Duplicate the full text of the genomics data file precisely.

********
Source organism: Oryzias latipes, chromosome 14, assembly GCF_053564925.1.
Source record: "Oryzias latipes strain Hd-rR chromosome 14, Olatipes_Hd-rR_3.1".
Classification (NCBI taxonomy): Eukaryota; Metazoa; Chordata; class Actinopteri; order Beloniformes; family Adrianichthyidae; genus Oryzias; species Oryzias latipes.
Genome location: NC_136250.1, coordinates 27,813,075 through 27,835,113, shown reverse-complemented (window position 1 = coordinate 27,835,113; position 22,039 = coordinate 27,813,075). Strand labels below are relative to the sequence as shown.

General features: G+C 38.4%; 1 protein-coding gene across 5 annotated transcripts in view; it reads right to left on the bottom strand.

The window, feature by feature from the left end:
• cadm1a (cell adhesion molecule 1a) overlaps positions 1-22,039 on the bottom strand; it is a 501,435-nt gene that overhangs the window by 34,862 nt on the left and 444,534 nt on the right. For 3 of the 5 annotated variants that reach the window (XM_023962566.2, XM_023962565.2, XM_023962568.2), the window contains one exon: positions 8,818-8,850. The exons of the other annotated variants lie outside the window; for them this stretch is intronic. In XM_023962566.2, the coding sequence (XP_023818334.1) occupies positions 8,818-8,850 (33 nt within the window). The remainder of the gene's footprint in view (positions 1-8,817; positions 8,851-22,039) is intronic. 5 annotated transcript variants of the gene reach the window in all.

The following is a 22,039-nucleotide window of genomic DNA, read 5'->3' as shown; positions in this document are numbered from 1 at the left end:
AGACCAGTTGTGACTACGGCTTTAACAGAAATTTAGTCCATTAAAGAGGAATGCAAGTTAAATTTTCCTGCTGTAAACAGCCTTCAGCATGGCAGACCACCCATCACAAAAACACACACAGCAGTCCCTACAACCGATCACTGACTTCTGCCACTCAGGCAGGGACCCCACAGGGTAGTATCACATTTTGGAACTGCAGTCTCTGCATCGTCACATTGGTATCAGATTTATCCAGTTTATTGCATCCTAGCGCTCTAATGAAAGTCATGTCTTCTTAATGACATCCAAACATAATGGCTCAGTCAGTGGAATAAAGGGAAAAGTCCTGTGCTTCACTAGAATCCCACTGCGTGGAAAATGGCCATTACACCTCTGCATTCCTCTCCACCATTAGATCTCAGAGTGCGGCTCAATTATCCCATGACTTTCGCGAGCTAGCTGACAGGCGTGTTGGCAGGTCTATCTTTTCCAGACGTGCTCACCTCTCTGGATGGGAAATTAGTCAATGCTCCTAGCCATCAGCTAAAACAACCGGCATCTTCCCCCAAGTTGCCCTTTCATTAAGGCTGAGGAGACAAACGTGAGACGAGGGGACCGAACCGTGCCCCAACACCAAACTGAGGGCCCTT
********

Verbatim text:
Source organism: Oryzias latipes, chromosome 14, assembly GCF_053564925.1.
Source record: "Oryzias latipes strain Hd-rR chromosome 14, Olatipes_Hd-rR_3.1".
Classification (NCBI taxonomy): Eukaryota; Metazoa; Chordata; class Actinopteri; order Beloniformes; family Adrianichthyidae; genus Oryzias; species Oryzias latipes.
Genome location: NC_136250.1, coordinates 27,813,075 through 27,835,113, shown reverse-complemented (window position 1 = coordinate 27,835,113; position 22,039 = coordinate 27,813,075). Strand labels below are relative to the sequence as shown.

General features: G+C 38.4%; 1 protein-coding gene across 5 annotated transcripts in view; it reads right to left on the bottom strand.

The window, feature by feature from the left end:
• cadm1a (cell adhesion molecule 1a) overlaps positions 1-22,039 on the bottom strand; it is a 501,435-nt gene that overhangs the window by 34,862 nt on the left and 444,534 nt on the right. For 3 of the 5 annotated variants that reach the window (XM_023962566.2, XM_023962565.2, XM_023962568.2), the window contains one exon: positions 8,818-8,850. The exons of the other annotated variants lie outside the window; for them this stretch is intronic. In XM_023962566.2, the coding sequence (XP_023818334.1) occupies positions 8,818-8,850 (33 nt within the window). The remainder of the gene's footprint in view (positions 1-8,817; positions 8,851-22,039) is intronic. 5 annotated transcript variants of the gene reach the window in all.

The following is a 22,039-nucleotide window of genomic DNA, read 5'->3' as shown; positions in this document are numbered from 1 at the left end:
AGACCAGTTGTGACTACGGCTTTAACAGAAATTTAGTCCATTAAAGAGGAATGCAAGTTAAATTTTCCTGCTGTAAACAGCCTTCAGCATGGCAGACCACCCATCACAAAAACACACACAGCAGTCCCTACAACCGATCACTGACTTCTGCCACTCAGGCAGGGACCCCACAGGGTAGTATCACATTTTGGAACTGCAGTCTCTGCATCGTCACATTGGTATCAGATTTATCCAGTTTATTGCATCCTAGCGCTCTAATGAAAGTCATGTCTTCTTAATGACATCCAAACATAATGGCTCAGTCAGTGGAATAAAGGGAAAAGTCCTGTGCTTCACTAGAATCCCACTGCGTGGAAAATGGCCATTACACCTCTGCATTCCTCTCCACCATTAGATCTCAGAGTGCGGCTCAATTATCCCATGACTTTCGCGAGCTAGCTGACAGGCGTGTTGGCAGGTCTATCTTTTCCAGACGTGCTCACCTCTCTGGATGGGAAATTAGTCAATGCTCCTAGCCATCAGCTAAAACAACCGGCATCTTCCCCCAAGTTGCCCTTTCATTAAGGCTGAGGAGACAAACGTGAGACGAGGGGACCGAACCGTGCCCCAACACCAAACTGAGGGCCCTT